Women choose ECPs, or “on demand” contraception as their primary contraceptive method for a variety of reasons—from having sporadic intercourse to the desire not to use a daily method with hormones. WHO’s criteria specifies that the method can be used in any circumstance. Many studies have shown that some women prefer to use ECPs multiple times within a cycle, preferring this option over other methods.
In African markets and in the US, the most commonly and cheaply available ECP product is made of 1.5 milligrams (mg) of the hormone levonorgestrel, which protects sperm from fertilizing an egg for 24 hours after intercourse. After 24 hours, its efficiency decreases—a critical factor given that sperm can potentially fertilize an egg up to five days after intercourse.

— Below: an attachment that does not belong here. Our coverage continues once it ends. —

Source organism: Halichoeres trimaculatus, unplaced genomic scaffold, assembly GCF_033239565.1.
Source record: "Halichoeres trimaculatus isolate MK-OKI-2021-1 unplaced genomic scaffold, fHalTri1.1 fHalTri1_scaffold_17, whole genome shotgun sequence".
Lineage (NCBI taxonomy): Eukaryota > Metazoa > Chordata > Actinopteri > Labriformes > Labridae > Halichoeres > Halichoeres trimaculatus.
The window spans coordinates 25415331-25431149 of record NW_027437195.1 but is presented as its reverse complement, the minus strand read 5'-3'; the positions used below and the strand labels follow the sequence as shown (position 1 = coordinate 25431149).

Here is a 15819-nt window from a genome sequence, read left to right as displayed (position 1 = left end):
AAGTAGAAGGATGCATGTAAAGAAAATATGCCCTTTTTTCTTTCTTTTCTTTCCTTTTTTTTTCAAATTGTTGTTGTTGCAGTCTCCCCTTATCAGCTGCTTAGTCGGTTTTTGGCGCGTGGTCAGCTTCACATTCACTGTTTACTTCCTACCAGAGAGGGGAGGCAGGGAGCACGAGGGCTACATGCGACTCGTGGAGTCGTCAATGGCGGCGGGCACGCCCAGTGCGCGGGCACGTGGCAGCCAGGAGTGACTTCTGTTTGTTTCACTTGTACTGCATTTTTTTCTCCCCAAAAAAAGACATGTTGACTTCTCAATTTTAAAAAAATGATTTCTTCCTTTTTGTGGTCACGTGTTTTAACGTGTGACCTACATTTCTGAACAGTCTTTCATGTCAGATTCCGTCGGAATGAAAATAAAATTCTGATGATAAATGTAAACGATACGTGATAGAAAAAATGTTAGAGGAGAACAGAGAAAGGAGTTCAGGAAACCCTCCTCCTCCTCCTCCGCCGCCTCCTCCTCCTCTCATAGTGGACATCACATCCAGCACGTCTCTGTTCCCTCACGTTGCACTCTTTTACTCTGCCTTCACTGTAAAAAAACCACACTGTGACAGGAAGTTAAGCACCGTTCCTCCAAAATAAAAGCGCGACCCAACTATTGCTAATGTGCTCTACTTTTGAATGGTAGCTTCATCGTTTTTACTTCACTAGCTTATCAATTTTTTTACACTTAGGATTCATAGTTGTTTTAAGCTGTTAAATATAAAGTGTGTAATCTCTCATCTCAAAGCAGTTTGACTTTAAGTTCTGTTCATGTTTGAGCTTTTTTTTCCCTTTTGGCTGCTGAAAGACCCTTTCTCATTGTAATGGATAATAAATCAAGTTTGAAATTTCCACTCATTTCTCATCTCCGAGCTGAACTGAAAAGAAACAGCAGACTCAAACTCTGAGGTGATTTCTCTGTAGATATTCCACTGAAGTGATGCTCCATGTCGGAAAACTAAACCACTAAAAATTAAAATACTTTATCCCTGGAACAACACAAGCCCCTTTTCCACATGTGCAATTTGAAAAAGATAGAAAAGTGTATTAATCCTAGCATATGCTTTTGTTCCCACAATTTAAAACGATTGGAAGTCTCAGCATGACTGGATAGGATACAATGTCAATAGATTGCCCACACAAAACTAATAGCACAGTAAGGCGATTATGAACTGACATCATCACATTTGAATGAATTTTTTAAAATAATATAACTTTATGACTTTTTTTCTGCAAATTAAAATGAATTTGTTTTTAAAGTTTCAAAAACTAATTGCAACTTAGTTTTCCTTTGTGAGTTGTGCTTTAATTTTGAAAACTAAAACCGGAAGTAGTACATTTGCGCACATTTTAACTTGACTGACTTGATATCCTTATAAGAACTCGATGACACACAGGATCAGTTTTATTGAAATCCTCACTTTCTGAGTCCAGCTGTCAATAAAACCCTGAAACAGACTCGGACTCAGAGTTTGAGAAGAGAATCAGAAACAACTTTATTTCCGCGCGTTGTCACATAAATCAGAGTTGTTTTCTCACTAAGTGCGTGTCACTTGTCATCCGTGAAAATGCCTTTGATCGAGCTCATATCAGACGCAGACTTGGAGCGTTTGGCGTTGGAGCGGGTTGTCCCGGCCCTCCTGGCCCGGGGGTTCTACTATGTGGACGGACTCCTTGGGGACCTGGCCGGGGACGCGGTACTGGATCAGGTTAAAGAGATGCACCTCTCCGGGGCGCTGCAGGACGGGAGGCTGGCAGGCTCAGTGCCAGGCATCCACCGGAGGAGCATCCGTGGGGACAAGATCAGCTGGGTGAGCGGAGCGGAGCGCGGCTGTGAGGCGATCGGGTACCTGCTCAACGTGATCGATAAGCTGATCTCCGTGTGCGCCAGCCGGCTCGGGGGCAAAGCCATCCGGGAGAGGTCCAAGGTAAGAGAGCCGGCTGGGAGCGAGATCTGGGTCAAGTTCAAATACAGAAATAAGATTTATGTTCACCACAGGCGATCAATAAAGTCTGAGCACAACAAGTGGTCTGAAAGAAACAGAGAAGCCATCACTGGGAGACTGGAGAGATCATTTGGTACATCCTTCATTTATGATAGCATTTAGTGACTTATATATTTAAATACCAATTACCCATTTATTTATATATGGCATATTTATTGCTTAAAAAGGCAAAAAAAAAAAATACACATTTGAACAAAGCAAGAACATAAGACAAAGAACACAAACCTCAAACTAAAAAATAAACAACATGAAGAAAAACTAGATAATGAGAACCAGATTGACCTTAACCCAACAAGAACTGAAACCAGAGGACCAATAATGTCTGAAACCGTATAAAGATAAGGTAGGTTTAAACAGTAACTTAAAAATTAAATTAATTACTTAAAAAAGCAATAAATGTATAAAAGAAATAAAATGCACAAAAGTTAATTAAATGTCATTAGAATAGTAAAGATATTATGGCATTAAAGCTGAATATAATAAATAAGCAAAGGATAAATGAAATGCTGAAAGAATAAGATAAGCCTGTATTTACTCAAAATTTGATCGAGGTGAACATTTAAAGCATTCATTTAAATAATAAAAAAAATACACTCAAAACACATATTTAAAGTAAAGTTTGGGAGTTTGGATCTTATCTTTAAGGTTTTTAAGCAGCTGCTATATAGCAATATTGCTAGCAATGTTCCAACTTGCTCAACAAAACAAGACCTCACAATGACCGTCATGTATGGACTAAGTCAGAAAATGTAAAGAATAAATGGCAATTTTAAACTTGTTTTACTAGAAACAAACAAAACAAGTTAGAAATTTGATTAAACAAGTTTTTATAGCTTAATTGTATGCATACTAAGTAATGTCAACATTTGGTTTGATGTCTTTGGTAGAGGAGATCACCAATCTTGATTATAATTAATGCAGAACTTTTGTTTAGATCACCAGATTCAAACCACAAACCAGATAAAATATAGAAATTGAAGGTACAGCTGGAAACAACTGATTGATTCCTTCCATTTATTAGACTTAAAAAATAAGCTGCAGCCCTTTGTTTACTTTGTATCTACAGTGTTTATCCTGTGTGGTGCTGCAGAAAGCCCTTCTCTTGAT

However, the newest generation of ECPs contains 30 milligrams of the selective progesterone receptor modulator ulipristal acetate (UPA), which remains effective for five days after intercourse. Despite its role as a more effective ECP product, the UPA ECP regimen remains unaffordable for the majority of low-income users, as the product is still on patent and sold at a prohibitively high price.
Diagnostics– Human Papilloma Virus (HPV) DNA Self-Sampling
Each year, 500,000 women are diagnosed with cervical cancer; more than half of these cases are fatal. Ninety percent now occur in low resource contexts, where cervical cancer is a much greater burden because most cases are detected at a very late stage, when treatment is no longer possible. Screening programs that detect treatable, precancerous cervical lesions are often inaccessible due to cost, equipment and provider shortages and lack of knowledge about these services.